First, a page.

I am, too. Childbirth was so much more dangerous back then. Are we ever “fully formed”? I feel like I’m forever changing in one way or another.
That is interesting, especially recommending whole grains and not drinking coffee, which is true today.
It’s interesting how some of the advice is the same (and some different) across the years.
as specific as a soft-boiled egg. Love it! ❤
They didn’t want those expectant mothers eating fried eggs. 🙂
Interesting enough the diet isn’t too far off from my daughter and daughter in laws diet of today. Probably the difference is the vegetables.. daughters were advised to eat greens like kale ,string beans,and reds like tomatoes,peppers,and orange as in squash….corn ,peas and sugar were to be eaten lightly as these contributed to a fat baby. Something both young mommy here didn’t need as their babies are all big .. 9lbs to 10 lbs.
It’s interesting that some vegetables are considered better than other vegetables.
This is so interesting. Along with what others have already mentioned, I’d never heard of cutting back on food for the last month, although perhaps it makes sense.
I wondered about that, too. Cutting back on food towards the end of the pregnancy seems like it might be one of the bigger differences between then and now – though I really don’t have any idea what expectant mothers are told.
A lot of it makes sense, but I’ve never heard that there was a time (referred to in the past tense in this article) where “alcoholic stimulants” were recommended during pregnancy! I’ve always thought that common sense is the best guide for health, as the rules for healthy eating are constantly changing.
They must have known less about the effect of alcohol on fetuses in days gone by.
Interesting details and so glad they advised women to stay away from alcohol!
Based on several short stories that I’ve read in hundred-year-old magazines, I think that there was it was a stereotype that the lower socio-economic classes were more likely to use alcohol when pregnant (and to give alcohol to their children). I remember reading a story about a doctor who volunteered at a settlement house and how he lectured the young mothers about how alcohol should NOT be given to babies to make them them sleep better. Some things have changed for the better over the years.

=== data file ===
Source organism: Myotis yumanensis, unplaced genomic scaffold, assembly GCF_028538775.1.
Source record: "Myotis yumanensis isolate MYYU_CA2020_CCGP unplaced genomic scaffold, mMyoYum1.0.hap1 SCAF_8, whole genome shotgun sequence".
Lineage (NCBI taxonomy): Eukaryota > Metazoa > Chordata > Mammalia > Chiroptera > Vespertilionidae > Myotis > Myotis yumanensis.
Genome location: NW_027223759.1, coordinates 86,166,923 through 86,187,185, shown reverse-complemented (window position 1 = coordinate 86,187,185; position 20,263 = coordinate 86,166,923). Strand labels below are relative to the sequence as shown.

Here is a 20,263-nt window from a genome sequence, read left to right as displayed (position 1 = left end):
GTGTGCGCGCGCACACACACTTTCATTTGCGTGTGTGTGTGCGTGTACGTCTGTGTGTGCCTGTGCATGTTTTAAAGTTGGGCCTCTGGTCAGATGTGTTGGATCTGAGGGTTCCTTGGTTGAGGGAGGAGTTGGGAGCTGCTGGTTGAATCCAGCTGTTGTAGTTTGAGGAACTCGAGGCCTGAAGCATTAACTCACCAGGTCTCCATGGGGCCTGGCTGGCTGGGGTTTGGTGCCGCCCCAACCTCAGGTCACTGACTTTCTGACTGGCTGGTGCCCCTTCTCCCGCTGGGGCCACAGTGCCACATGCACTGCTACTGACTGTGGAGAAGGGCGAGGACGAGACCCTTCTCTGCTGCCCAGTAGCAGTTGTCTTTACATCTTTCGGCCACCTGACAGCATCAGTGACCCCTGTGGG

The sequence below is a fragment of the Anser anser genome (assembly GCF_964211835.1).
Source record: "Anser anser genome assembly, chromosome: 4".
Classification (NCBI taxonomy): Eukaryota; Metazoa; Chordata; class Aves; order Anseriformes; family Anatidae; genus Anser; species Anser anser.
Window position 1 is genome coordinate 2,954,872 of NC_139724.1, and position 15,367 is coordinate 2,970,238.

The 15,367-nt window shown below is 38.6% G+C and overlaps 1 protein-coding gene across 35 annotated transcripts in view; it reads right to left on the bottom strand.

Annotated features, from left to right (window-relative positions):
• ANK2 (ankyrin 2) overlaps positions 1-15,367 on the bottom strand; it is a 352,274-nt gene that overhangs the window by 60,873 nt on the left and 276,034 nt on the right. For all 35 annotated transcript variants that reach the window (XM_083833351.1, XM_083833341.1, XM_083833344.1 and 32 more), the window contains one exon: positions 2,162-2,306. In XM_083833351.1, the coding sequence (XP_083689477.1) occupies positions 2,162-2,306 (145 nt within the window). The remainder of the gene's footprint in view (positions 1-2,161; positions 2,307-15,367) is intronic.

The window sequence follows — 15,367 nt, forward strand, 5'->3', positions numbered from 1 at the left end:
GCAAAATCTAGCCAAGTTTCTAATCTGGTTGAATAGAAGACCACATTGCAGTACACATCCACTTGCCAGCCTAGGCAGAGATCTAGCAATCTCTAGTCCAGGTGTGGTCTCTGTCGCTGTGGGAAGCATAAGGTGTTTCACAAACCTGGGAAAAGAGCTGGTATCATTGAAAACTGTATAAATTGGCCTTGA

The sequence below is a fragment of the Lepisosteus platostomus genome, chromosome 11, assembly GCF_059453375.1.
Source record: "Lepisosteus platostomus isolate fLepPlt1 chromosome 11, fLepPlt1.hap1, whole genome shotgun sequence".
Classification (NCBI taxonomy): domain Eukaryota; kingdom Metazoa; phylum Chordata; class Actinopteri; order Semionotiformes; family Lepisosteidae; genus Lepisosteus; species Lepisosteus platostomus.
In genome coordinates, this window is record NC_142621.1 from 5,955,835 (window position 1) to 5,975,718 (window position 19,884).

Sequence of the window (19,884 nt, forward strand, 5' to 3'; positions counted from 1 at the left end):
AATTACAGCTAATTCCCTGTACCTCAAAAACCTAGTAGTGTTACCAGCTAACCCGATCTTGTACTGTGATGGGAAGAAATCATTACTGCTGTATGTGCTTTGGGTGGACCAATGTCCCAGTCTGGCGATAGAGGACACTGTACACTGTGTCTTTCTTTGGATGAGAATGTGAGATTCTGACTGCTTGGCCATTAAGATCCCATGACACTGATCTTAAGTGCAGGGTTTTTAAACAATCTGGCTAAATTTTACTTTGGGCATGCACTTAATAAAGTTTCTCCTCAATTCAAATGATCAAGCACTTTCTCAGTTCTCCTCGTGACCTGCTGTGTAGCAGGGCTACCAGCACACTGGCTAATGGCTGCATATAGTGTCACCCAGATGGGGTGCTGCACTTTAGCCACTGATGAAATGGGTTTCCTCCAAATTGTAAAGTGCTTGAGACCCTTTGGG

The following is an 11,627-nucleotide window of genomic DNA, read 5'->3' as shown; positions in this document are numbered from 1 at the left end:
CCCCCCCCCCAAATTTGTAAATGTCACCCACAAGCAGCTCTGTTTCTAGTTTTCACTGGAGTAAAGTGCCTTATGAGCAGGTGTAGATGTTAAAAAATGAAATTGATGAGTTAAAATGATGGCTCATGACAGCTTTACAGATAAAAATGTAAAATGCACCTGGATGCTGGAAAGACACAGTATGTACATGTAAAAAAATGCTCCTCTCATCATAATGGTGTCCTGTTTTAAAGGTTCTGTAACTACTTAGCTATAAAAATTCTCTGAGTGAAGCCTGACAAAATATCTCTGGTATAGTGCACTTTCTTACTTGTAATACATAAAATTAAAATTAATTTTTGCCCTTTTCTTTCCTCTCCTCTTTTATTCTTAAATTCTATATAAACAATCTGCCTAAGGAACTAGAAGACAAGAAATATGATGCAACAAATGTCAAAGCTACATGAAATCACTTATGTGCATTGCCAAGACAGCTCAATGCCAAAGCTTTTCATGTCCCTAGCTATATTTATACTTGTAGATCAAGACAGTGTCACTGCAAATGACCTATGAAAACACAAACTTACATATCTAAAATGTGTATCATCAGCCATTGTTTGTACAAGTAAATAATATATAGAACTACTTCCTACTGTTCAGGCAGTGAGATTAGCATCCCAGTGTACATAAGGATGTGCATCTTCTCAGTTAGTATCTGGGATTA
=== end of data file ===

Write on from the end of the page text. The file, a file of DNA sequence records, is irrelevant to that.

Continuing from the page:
Such a lovely enjoyable post! 🙂
It’s nice to hear that you liked it.
Exclude practically ALL desserts?! That’s a little harsh, but otherwise, the advice is reasonable and similar to what my OB advised me to eat when I was pregnant.
I think that you emphasized the wrong word. To make this a reasonable recommendation it should be, exclude PRACTICALLY all desserts. 🙂
As a Women’s Health NP, this is not too different from what I advise today.
I’m not sure why, but for some reason it makes me feel good that the advice has been similar across the years. I guess that I won’t have wanted mothers back then to inadvertently eat in ways that weren’t good for them and their babies.
This is so very interesting. I cannot imagine baking a cake and not having a small piece 🙂
It’s sooooo difficult not to eat a piece (or two or three) of cake after baking it.
This advice seems to be surprisingly close to what is recommended today! I’m glad she allowed for milk chocolate for cravings 🙂
I found that interesting, too. I guess that the benefits of milk outweigh any minuses that might result from eating chocolate. 🙂
I don’t know why I’m always so surprised when I read all the good advice you post from 100 years ago. This is great advice!
I always find it fascinating to see what has changed across the past hundred years and what hasn’t. I’m often surprised both by the changes and the similarities.
It’s nice to hear that you enjoyed this post.
Recommending beer for new mothers, 1916: https://lexanteinternet.blogspot.com/2016/05/questionable-advice.html
This reminds me of a fictional story that I read in a hundred-year-old magazine about a doctor who advised mothers who came to settlement homes not to give their babies beer to stop their crying. Times sure have changed.
Indeed, that’s a scary thought!
A person can actually find quite a few beer advertisements from the 1890s up until Prohibition that are aimed at mothers with newborns. Some of them try to suggest that the nutritional qualities of beer would boost a mother’s milk production, but behind quite a few of them is the subtle suggestion that may mothers needed a beer.
I’d have to think there’s be outrage at such marketing now.
Beer used to be recommended for expectant mothers because in those days it was brewed, not made with chemicals. ‘Real’ beer contains B complex and I think other nutrients. Only a bottle or less per day was recommended, too. Doctors noticed that healthier babies often had mothers who drank a little beer daily or close to that. Often poor women had trouble getting adequate nourishment, as they do today, too.